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"How about that cannon shot?" asked Boston College coach Jack Bicknell after the Eagles' 24-10 victory over Temple. "We call it 'flood tip,' and we practice it every day. The idea is to send three receivers downfield and then throw the ball as far as you can." With seven seconds left in the first half and BC trailing 7-3, Doug Flutie threw a pass on the run that traveled 67 yards in the air to his roommate, Gerard Phelan, for the touchdown that gave the Eagles a 9-7 halftime lead.
The BC offense was rusty after a 20-day layoff, and the Owls confused it with some imaginative defenses—an eight-man front at times and a five-man defensive backfield at others. The result: Flutie was sacked and intercepted three times each, and BC trailed for much of the game. After a Temple field goal early in the fourth quarter, the Eagles were down 10-9. Then, on a play from the Owl 25, Flutie completed a pass to Steve Strachan over the middle. Strachan fumbled at the 15, but Troy Stradford picked up the ball and advanced it to the two. After Strachan ran it in from there, Flutie scrambled up the middle for two points to make the score 17-10. On Temple's next series safety Dave Pereira intercepted a Lee Saltz pass and ran 35 yards for the final touchdown with 6:55 to play. Flutie ended up with 257 yards passing for the game.
In its 14-7 victory, Rutgers derailed Army's wishbone with a defensive scheme it called "bullets." Going into the game, the Cadets were 3-0-1 with the No. 1 rushing offense (353.5 yards per game) in the country. To stop the option the Scarlet Knights put six men on the line—the four down linemen along with strong safety Jack LaPrarie and inside linebacker Tyrone Stowe. "My job is the quarterback [Nate Sassaman]," said Stowe. "I'm on the corner just shootin' down, shootin' down." Stowe had 10 solo tackles, including two sacks, as Rutgers held Army to 198 yards overall.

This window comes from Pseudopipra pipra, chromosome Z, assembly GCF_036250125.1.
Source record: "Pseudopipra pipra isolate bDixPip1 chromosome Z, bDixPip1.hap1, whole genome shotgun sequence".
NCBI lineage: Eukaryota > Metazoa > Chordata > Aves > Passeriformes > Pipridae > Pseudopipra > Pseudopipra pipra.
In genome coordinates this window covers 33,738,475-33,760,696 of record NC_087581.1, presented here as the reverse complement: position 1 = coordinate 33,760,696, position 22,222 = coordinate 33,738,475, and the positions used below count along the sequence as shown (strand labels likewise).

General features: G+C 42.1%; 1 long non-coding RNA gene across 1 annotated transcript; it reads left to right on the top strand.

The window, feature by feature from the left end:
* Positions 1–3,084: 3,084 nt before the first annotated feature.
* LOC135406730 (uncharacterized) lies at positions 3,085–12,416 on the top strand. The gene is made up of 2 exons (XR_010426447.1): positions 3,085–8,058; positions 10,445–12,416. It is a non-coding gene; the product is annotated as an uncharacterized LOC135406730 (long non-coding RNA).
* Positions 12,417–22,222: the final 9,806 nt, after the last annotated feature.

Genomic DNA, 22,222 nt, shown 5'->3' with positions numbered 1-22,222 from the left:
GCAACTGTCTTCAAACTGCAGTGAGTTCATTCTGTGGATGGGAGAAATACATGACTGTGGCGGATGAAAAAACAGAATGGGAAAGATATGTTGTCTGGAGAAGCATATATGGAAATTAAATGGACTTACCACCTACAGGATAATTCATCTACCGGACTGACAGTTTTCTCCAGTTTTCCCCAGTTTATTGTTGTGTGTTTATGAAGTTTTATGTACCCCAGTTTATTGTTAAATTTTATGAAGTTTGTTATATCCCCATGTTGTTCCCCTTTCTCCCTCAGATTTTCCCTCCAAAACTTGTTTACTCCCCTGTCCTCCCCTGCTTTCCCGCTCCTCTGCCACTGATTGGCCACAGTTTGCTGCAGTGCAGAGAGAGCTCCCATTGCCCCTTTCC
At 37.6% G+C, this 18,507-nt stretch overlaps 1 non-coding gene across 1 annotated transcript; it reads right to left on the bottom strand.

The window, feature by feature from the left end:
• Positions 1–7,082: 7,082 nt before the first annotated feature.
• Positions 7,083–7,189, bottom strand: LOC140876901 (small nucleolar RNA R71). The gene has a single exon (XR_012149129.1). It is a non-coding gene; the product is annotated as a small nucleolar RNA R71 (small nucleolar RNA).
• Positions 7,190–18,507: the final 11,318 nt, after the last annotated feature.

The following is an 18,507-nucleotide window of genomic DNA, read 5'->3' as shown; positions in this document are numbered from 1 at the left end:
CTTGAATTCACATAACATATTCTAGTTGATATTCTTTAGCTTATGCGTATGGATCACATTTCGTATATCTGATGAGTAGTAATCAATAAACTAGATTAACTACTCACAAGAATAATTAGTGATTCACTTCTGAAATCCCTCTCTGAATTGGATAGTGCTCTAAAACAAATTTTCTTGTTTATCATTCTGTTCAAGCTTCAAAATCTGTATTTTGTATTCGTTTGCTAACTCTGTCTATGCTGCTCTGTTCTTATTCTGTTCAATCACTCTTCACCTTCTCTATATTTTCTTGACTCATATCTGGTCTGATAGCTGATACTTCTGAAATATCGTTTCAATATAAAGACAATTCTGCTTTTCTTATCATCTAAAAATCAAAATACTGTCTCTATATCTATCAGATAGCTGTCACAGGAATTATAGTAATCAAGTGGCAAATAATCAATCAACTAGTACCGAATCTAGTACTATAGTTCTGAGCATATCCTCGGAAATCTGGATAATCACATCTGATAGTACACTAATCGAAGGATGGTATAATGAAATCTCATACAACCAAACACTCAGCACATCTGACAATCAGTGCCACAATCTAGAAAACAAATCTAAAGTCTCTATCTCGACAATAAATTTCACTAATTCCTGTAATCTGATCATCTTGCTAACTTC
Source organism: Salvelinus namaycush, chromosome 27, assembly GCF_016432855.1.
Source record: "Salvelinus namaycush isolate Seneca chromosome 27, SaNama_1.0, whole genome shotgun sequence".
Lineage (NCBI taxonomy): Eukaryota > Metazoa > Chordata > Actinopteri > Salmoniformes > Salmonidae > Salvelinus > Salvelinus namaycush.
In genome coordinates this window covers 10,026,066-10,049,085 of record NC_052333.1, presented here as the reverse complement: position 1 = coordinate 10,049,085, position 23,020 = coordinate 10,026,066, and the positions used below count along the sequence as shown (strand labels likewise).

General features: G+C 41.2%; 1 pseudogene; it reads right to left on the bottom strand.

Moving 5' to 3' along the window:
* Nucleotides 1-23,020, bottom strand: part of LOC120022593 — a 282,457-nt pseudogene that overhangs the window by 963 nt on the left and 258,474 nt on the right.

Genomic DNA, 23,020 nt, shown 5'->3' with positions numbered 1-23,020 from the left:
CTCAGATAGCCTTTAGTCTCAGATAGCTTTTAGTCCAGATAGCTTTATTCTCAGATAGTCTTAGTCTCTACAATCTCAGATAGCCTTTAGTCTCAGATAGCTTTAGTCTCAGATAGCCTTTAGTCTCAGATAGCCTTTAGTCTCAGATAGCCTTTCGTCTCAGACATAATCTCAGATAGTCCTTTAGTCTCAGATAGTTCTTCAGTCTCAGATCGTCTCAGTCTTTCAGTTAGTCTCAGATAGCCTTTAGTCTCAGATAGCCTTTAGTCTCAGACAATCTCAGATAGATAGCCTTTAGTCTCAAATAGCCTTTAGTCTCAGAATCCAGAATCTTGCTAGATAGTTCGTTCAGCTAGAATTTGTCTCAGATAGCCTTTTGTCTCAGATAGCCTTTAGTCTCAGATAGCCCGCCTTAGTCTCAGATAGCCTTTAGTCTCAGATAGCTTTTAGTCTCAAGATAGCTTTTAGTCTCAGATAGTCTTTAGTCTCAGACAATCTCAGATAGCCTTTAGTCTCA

Unbeaten Penn won its fourth in a row, 41-14 over Brown, by converting three turnovers into touchdowns and rushing for 253 yards to take over first place in the Ivy League. "It was a complete disaster," said Brown coach John Rosenberg. "We aren't as far behind Penn as the score indicates."
Columbia had 16 members of its 1934 Rose Bowl team on hand at Wien Stadium (formerly Baker Field) as the Lions lost to Princeton 38-8. The returning old grads included quarterback Cliff Montgomery and halfback Al Barabas, the principles in KF-79, Lou Little's famous naked reverse that befuddled Stanford in that 7-0 upset 50 years ago. "We're looking forward to our 75th anniversary," said Montgomery.
Carnegie-Mellon's game with Grove City was also the focus of a reunion—of the Tartans' 1939 Sugar Bowl squad that lost to TCU 15-7. Seventeen members of that team returned. They were ushered into the Tech Bowl in Pittsburgh aboard the PKA fraternity fire truck and watched the Carnegie-Mellon Go offense score three TDs and its White offense two. Said '39 center John (Tiger) Schmidt, older brother of Hall of Famer Joe Schmidt of the NFL Lions, "Primarily, we wanted to see if any of the guys had died. Only four or five of the team have passed away."
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